African banking is at the cusp of change internally and externally, both in form and function, with changes being initiated by competition, accelerated by technology shifts and an evolving demographic.
As the global consumer banking industry begins to recover from a widespread slowdown, all eyes are on Africa, which is accelerating at a much faster pace than others.
According to the 2018 McKinsey, Roaring to life: Growth and innovation in African retail banking, Africa's consumer banking industry was the world’s second-fastest-growing and second-most profitable last year.
The key statistic here is return on equity (a sure-fire measure of success), which is nearly 15 per cent for African banks, more than double that of banks in developed markets across Asia, Europe and the US. If that is not enough to salute the underdog, Africa’s retail banking market is predicted to grow at an annual rate of 8.5 per cent over the next five years, compared to 4.5 per cent for banks in developed countries.
Africa's banking industry is among the most exciting in the world. The retail banking sector, in particular, is a locus of new business models, emerging in response to weak spots and challenges.
Heavy use of cash, low levels of banking penetration, sparse credit bureau coverage and limited branch and ATM networks, resulting in a shift in numbers, and ultimately forge a new worldwide trend. Amid new technologies that have changed the way consumers manage their money and pay for things, the traditional bank in the US has, until last year, been in decline.
In fact, branches have been closing at a rapid pace, with 1,771 closings in 2017 alone. Africa, in contrast, is in the midst of a historic acceleration that is creating an emerging consumer class while propelling economic growth. And the figures speak for themselves; the number of people becoming banked has grown from 170 million in 2012 to 300 million in 2017. there is no doubt that Africa is doing something right.
In this fast-growing, complex market, there are vast differences in performance between leading and lagging banks. The drivers of these differences can broadly be classified into five themes:
What drives the stark differences in performance between the top and bottom quintile banks? Leading banks in Africa display one or more of five winning practises, and these practises are direct responses to specific challenges that all African banks face:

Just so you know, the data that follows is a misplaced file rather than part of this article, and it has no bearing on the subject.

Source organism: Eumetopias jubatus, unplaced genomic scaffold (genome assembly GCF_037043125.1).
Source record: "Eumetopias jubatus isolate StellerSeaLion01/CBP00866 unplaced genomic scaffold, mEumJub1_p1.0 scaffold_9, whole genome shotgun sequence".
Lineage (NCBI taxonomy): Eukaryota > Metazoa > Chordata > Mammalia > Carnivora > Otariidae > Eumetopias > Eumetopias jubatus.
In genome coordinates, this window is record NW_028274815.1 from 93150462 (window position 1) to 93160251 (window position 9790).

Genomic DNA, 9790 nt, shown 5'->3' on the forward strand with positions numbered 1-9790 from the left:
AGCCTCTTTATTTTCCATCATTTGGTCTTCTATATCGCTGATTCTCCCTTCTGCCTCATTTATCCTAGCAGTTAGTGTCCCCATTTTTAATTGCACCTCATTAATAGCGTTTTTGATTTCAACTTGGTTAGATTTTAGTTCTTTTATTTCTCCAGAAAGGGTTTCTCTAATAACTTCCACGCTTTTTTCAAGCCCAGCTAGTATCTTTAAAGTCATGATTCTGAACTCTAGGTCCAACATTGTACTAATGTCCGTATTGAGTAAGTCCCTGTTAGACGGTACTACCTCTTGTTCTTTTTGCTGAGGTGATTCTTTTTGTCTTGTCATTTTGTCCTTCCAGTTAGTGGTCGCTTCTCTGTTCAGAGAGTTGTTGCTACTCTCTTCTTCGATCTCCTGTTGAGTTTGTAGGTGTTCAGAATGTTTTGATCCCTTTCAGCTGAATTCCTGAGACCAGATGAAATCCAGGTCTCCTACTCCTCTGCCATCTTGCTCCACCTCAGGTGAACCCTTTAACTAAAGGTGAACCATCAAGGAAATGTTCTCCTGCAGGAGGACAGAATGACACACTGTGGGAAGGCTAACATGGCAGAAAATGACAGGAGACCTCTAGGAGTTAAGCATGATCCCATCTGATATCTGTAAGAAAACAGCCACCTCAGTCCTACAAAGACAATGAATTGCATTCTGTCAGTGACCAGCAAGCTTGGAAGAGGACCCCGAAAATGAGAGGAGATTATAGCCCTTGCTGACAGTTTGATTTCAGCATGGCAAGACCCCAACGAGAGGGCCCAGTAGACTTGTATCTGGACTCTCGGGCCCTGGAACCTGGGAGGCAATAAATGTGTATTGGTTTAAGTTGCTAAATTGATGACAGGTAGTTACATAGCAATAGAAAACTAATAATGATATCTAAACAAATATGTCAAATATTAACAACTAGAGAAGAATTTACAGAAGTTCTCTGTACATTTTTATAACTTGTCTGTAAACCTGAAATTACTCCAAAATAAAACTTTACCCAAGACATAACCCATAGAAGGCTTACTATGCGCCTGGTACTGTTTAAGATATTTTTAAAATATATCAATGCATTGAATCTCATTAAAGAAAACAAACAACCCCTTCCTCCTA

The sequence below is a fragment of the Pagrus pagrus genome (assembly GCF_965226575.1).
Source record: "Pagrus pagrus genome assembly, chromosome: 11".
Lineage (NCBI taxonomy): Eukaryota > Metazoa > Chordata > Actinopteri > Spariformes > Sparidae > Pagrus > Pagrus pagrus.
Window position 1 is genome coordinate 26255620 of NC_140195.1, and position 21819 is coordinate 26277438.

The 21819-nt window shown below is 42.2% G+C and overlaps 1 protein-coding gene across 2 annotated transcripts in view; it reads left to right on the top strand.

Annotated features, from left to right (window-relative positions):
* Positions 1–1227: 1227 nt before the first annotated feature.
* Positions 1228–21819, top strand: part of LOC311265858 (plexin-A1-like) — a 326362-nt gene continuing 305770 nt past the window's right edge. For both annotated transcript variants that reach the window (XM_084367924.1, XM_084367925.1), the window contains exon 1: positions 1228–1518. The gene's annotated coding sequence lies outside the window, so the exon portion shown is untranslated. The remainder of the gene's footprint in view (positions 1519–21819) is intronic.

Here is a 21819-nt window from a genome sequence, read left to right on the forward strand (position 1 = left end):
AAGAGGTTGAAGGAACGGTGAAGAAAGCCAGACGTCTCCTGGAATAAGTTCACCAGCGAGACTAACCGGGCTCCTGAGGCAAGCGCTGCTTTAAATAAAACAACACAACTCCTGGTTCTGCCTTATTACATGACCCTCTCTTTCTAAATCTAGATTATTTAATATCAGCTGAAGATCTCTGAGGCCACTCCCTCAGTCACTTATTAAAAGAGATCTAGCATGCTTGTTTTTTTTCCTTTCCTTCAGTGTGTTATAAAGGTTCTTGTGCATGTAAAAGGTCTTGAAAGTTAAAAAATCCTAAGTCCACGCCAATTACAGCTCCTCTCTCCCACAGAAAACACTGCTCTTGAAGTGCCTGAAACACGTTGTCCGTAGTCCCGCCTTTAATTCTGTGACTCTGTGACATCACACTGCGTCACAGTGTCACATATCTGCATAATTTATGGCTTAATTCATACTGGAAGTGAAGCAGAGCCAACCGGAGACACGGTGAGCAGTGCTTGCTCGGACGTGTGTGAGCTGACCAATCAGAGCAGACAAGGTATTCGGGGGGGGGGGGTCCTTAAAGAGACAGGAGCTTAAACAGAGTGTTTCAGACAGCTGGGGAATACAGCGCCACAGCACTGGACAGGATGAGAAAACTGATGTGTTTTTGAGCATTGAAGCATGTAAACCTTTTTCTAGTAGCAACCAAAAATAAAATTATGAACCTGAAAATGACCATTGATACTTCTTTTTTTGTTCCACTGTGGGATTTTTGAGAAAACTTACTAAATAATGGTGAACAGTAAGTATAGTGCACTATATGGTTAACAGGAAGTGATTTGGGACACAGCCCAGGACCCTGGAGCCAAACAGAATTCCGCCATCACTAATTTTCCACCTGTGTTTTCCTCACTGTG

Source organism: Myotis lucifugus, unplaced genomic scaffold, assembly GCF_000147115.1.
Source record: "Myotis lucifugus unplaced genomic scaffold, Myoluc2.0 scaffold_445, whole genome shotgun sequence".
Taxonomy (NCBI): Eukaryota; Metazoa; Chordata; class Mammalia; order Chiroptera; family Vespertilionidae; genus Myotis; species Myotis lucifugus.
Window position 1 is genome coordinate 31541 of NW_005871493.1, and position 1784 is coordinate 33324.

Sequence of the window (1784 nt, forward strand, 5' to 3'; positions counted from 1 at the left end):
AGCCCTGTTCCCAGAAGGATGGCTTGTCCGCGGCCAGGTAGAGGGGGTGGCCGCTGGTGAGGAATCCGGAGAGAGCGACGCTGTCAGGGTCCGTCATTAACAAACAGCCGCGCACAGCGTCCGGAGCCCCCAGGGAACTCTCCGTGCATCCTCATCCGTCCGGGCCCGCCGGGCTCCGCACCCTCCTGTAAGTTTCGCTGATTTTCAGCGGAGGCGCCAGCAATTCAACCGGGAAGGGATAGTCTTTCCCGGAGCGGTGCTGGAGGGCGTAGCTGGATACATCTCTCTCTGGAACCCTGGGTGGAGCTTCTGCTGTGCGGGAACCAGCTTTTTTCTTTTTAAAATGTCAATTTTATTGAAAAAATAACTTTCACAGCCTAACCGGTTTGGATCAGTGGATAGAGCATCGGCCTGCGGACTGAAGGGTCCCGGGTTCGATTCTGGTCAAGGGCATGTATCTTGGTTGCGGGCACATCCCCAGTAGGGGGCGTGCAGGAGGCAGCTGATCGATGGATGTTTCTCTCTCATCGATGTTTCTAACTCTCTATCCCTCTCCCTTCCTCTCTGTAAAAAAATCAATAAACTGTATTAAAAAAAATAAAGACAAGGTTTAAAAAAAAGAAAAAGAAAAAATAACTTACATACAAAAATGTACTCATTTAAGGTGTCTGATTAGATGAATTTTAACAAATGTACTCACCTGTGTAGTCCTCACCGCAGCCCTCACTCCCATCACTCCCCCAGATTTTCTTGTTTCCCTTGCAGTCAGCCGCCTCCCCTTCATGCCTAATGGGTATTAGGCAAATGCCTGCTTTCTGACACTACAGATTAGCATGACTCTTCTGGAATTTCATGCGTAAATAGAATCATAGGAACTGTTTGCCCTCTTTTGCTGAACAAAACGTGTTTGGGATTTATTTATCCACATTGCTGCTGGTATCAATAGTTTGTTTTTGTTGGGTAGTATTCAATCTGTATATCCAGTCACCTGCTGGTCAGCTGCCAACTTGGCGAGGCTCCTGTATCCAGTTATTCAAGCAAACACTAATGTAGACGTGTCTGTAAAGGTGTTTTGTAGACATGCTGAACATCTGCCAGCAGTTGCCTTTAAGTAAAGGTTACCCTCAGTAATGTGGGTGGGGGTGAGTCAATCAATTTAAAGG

In Kenya, international banks were the leading players in the market for a long time. They used an international lens to simultaneously look at local and economic dynamics, therefore missing crucial opportunities. Yet, in the last 15 years, local banks have made a comeback.
They better understand the behaviour of local people, are quick to embrace mobile money technology (an area in which Africa is a global leader) and are never short of clever solutions that fit the market. Commercial Bank of Africa (CBA), one of the country’s top-performing banks in recent years, knows where business opportunities lie.
By joining forces with the Nairobi-based telecom giant Safaricom, it was able to roll out M-Shwari: a low-cost mobile phone service for microloans and savings. Made possible by Safaricom’s ubiquitous mobile money service M-Pesa, customers can borrow $1 at a flat rate of 7.5 per cent. CBA offers better interest rates and higher credits to customers who exhibit good savings and loan repayment behaviours, which are tracked through nifty telecommunication data.
In response, other banks are launching mobile money solutions in cooperation with mobile network operators, such as KCB Mobi loan from Kenya Commercial Bank (KCB), Eazzy Loans from Equity Bank, Y’ello from Nigeria's Diamond Bank, MoMo Kash from Bridge Bank in Cote D’Ivoire, and Pan-African banking leader Ecobank, which offers mobile banking in many African countries through an arrangement with French telecom Orange.
Thanks to the sharp rise of mobile financial services, millions of low-income, previously unbanked Africans are suddenly able to access affordable banking products and are starting to appreciate the essence of acting in the financial market. Africa is re-inventing the future of banking.
There are currently 100 million active mobile money accounts in Africa and the volume of cashless transactions grew by 13 per cent per year between 2014 and 2016. The revenue from consumer banking in Africa is worth approximately $86 billion today and is expected to reach $129 billion by 2022. By then, 450 million Africans are expected to be banked, close to the entire African population.
A number of the continent’s leading banks have been making progress through end-to-end digital transformation, sales productivity and back-office optimization. A few others have even launched fully digital banks, such as ALAT bank in Nigeria, which targets younger customers, an underserved segment of Africa’s largest economy, where more than half the population is under 30. With fierce competition from non-bank lenders like Okash in Kenya, there is no doubt that banks still have work to do.
This is good news for African consumers who are finally getting access to a wide range of affordable and easily accessible mobile and digital financial products, not only in payments and deposits but across the full spectrum of financial services.